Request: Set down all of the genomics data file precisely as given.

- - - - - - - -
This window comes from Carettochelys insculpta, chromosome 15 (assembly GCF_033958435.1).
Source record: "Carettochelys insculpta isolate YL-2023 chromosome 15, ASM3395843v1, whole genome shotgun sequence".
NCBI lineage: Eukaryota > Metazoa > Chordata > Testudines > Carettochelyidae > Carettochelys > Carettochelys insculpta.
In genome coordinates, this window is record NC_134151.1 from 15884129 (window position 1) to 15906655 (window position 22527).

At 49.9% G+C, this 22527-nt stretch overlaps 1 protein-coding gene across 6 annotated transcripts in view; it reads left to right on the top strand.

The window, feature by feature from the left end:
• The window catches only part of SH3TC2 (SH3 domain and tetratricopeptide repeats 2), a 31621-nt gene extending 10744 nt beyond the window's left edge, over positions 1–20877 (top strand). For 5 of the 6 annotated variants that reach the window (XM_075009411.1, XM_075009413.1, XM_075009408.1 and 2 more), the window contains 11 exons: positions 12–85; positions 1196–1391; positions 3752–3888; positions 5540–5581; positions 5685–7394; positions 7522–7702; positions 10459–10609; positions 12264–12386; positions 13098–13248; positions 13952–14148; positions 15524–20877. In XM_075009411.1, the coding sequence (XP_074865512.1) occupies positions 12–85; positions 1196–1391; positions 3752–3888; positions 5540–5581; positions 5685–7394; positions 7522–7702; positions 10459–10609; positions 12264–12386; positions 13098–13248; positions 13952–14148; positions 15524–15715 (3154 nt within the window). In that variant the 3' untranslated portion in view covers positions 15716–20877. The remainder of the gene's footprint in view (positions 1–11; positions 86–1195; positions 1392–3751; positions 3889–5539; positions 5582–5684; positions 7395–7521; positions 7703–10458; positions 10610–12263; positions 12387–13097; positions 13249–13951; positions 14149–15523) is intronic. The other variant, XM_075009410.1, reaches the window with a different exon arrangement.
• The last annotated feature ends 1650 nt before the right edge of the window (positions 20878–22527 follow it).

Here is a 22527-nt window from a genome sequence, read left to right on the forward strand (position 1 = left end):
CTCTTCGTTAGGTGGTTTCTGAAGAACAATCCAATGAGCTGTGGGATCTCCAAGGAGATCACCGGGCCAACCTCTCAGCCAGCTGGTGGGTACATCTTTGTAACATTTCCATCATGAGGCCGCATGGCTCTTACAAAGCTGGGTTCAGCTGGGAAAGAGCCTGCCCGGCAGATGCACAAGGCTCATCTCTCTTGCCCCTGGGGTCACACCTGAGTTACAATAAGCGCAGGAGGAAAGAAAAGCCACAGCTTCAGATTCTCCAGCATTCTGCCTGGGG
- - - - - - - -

This window comes from Carettochelys insculpta, chromosome 15 (assembly GCF_033958435.1).
Source record: "Carettochelys insculpta isolate YL-2023 chromosome 15, ASM3395843v1, whole genome shotgun sequence".
NCBI lineage: Eukaryota > Metazoa > Chordata > Testudines > Carettochelyidae > Carettochelys > Carettochelys insculpta.
In genome coordinates, this window is record NC_134151.1 from 15884129 (window position 1) to 15906655 (window position 22527).

At 49.9% G+C, this 22527-nt stretch overlaps 1 protein-coding gene across 6 annotated transcripts in view; it reads left to right on the top strand.

The window, feature by feature from the left end:
• The window catches only part of SH3TC2 (SH3 domain and tetratricopeptide repeats 2), a 31621-nt gene extending 10744 nt beyond the window's left edge, over positions 1–20877 (top strand). For 5 of the 6 annotated variants that reach the window (XM_075009411.1, XM_075009413.1, XM_075009408.1 and 2 more), the window contains 11 exons: positions 12–85; positions 1196–1391; positions 3752–3888; positions 5540–5581; positions 5685–7394; positions 7522–7702; positions 10459–10609; positions 12264–12386; positions 13098–13248; positions 13952–14148; positions 15524–20877. In XM_075009411.1, the coding sequence (XP_074865512.1) occupies positions 12–85; positions 1196–1391; positions 3752–3888; positions 5540–5581; positions 5685–7394; positions 7522–7702; positions 10459–10609; positions 12264–12386; positions 13098–13248; positions 13952–14148; positions 15524–15715 (3154 nt within the window). In that variant the 3' untranslated portion in view covers positions 15716–20877. The remainder of the gene's footprint in view (positions 1–11; positions 86–1195; positions 1392–3751; positions 3889–5539; positions 5582–5684; positions 7395–7521; positions 7703–10458; positions 10610–12263; positions 12387–13097; positions 13249–13951; positions 14149–15523) is intronic. The other variant, XM_075009410.1, reaches the window with a different exon arrangement.
• The last annotated feature ends 1650 nt before the right edge of the window (positions 20878–22527 follow it).

Here is a 22527-nt window from a genome sequence, read left to right on the forward strand (position 1 = left end):
CTCTTCGTTAGGTGGTTTCTGAAGAACAATCCAATGAGCTGTGGGATCTCCAAGGAGATCACCGGGCCAACCTCTCAGCCAGCTGGTGGGTACATCTTTGTAACATTTCCATCATGAGGCCGCATGGCTCTTACAAAGCTGGGTTCAGCTGGGAAAGAGCCTGCCCGGCAGATGCACAAGGCTCATCTCTCTTGCCCCTGGGGTCACACCTGAGTTACAATAAGCGCAGGAGGAAAGAAAAGCCACAGCTTCAGATTCTCCAGCATTCTGCCTGGGG